@packages.each do |p|
    out.puts "\\usepackage{#{p}}"
  end
  out.puts "\\begin{document}"
  out.puts(literate_lines(File.open(file).readlines))
  out.puts "\\end{document}"
  out.close
end
\end{code}

The end of the class.

> end

Now, what is left is some wrapper call; we first create an instance of
\verb|RWebBeautifier|

> rweb  WebBeautifier.new

And we use it on all command-line arguments:

> ARGV.each do |file|
> rweb.literate_file(file)
> end

And that's all ! 


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\documentclass{article}
\usepackage{verbatim}
\begin{document}
Now that we have a \verb|rweb.rb| file that does the correct job
of executing the literate Ruby code given, the next step in literate
programming is to actually provide a nice display of the program.

\verb|rweb2text.rb| converts the text and the code of a literate Ruby
program into (hopefully) nicely formatted LaTeX.

The \verb|RWebBeautifier| is the main class.

\begin{verbatim}
 class RWebBeautifier
\end{verbatim}

Now, we copy the regular expressions to parse the literate programs
straight from \verb|rweb|

\begin{verbatim}
# Escapes a whole line if it starts with this regular expression: the
# rest of the line is fed as is to the current output (text or code)
# without interpretation.
ESCAPE  ^\s*@@/

# Inline code
INLINE  ^\s*>+/

# Beginning of a code block
B_o_CODE  ^\s*\\begin\{code\}\s*$/

# End of a code block
E_o_CODE  ^\s*\\end\{code\}\s*$/
\end{verbatim}

Initialization; as I don't provide many hooks, this is rather simple:
\verb|cls| is the document class, \verb|code_env| is the name of
the environment used to display code and \verb|packages|
a list of packages to be included.
\begin{verbatim}
def initialize(cls  article', 
               code_env  verbatim',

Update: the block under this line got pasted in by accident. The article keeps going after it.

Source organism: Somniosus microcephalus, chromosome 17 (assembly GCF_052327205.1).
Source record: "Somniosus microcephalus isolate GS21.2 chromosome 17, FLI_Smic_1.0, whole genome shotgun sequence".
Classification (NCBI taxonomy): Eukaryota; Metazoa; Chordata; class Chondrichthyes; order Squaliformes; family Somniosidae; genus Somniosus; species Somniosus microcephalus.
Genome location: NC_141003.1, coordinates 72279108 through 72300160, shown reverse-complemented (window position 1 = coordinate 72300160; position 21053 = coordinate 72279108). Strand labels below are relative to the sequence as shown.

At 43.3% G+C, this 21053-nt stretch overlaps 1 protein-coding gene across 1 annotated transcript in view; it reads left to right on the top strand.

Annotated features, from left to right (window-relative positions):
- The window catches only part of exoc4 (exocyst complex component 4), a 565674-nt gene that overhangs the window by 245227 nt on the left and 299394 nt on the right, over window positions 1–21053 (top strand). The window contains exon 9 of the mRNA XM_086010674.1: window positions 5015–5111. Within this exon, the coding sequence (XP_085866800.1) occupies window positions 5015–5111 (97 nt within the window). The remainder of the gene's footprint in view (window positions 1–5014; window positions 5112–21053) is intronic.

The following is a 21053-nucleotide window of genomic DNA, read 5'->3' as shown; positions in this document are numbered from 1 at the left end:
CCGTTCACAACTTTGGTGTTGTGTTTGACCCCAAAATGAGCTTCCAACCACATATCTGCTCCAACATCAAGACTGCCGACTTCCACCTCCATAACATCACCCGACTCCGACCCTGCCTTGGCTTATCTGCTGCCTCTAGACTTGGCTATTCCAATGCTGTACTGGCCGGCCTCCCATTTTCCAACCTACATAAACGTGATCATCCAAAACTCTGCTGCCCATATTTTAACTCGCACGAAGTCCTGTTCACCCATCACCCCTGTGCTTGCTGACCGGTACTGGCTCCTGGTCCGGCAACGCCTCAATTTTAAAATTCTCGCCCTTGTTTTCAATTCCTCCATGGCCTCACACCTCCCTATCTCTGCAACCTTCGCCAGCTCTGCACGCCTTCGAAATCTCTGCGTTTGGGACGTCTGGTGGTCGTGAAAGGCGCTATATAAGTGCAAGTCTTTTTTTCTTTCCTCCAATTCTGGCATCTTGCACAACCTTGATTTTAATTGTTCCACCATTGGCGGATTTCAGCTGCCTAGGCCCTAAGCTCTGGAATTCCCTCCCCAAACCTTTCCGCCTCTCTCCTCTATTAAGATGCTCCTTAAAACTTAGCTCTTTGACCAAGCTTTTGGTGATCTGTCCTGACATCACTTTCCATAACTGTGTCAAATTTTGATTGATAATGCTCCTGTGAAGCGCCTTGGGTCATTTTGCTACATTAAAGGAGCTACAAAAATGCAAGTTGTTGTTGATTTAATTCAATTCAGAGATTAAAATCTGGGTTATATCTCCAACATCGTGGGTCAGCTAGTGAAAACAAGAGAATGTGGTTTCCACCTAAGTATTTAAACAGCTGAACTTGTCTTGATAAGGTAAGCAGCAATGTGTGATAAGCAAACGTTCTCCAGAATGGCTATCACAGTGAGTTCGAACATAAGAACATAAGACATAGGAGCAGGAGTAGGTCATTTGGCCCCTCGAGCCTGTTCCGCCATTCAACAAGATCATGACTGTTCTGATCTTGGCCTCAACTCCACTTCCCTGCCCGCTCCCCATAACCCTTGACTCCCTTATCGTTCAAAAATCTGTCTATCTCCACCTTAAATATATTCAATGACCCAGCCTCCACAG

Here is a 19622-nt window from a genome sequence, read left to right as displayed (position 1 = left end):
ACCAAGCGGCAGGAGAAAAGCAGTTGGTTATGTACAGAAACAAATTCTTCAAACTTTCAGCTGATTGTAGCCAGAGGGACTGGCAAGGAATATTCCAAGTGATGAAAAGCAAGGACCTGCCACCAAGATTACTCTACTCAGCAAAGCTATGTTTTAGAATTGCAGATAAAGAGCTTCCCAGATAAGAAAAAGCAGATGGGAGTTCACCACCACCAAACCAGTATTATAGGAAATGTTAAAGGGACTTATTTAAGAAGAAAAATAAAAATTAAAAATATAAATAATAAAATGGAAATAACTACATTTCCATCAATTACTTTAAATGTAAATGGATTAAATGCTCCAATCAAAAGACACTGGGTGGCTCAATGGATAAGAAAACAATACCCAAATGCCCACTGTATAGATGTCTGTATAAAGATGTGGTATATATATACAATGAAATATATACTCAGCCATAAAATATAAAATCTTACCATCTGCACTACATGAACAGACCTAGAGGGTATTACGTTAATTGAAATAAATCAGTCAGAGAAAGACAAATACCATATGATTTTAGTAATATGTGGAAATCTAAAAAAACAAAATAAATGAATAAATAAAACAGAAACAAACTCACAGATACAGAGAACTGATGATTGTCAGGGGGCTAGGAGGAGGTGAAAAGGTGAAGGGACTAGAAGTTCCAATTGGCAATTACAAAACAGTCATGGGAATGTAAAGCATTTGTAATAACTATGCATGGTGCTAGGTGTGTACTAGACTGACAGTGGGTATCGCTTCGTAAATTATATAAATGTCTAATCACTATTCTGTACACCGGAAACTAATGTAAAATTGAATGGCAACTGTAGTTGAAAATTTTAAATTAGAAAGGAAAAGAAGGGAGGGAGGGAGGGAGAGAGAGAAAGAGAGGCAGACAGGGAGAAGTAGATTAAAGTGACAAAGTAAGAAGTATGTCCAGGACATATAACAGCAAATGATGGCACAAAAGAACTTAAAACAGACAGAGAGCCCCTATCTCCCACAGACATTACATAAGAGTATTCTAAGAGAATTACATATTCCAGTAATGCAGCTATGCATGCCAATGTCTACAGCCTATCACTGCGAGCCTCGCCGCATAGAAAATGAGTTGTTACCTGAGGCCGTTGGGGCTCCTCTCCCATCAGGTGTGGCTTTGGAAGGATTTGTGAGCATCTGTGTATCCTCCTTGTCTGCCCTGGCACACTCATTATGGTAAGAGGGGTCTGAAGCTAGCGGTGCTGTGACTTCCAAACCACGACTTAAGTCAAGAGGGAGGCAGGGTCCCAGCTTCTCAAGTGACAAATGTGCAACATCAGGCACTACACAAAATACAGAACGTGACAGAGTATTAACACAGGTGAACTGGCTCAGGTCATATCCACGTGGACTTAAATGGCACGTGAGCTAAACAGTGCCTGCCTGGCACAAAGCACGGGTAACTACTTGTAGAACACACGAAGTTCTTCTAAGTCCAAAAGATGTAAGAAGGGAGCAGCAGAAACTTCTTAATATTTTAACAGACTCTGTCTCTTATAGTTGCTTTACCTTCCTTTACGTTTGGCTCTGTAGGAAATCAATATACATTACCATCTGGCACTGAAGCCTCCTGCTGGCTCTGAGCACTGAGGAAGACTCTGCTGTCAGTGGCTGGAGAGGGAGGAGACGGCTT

packages  'verbatim'])
  @document_class  ls
  @code_env  ode_env
  @packages  ackages
end
\end{verbatim}

The \verb|literate_lines| function is a rewrite of
\verb|unliterate_lines| from \verb|rweb.rb| --- a rewrite is indeed
needed as special formatting is required for included code, and
we don't really care about getting only code.

\begin{verbatim}
def literate_lines(lines)
  text  ]
  code  ]
\end{verbatim}

This time, \verb|code| holds a different meaning: it is the current code
block, not all the code read so far.

\begin{verbatim}
  current  ext
  for line in lines
    case line
    when ESCAPE               # Escaping
      current << $'
    when INLINE
      code << $'
    when B_o_CODE
      if current code
        current << line
      else
        current  ode
      end
    when E_o_CODE
      if current text
        current << line
      else
        current  ext
      end
    else
\end{verbatim}
Now come the real difference: if we are in text mode, we need to flush first
the code which hasn't been written yet.
\begin{verbatim}
      if (current text) and (not code.empty?)
        current << "\\begin{#{@code_env}}\n"
\end{verbatim}
Here, I had first coded using a simple \verb|+ but that miserably
fails to work, because after it, \verb|current| is neither \verb|text|
nor \verb|code|, and the code is lost. The solution is
\begin{verbatim}
        current.concat(code)
        current << "\\end{#{@code_env}}\n"
        code.clear
      end
      current << line
    end
  end
  return text
end
\end{verbatim}

Now, a simple function that wraps the appropriate
\verb|literate_lines| call for a file. I find it self-explanatory.
\begin{verbatim}
def literate_file(file)
  output_file  ile.sub(/(\.lrb)?$/, '.tex')
  out  ile.open(output_file, 'w')
  out.puts "\\documentclass{#{@document_class}}"
  @packages.each do |p|
    out.puts "\\usepackage{#{p}}"
  end
  out.puts "\\begin{document}"
  out.puts(literate_lines(File.open(file).readlines))
  out.puts "\\end{document}"
  out.close
end
\end{verbatim}

The end of the class.

\begin{verbatim}
 end
\end{verbatim}

Now, what is left is some wrapper call; we first create an instance of
\verb|RWebBeautifier|

\begin{verbatim}
 rweb  WebBeautifier.new
\end{verbatim}

And we use it on all command-line arguments:

\begin{verbatim}
 ARGV.each do |file|
 rweb.literate_file(file)
 end
\end{verbatim}

And that's all ! 
\end{document}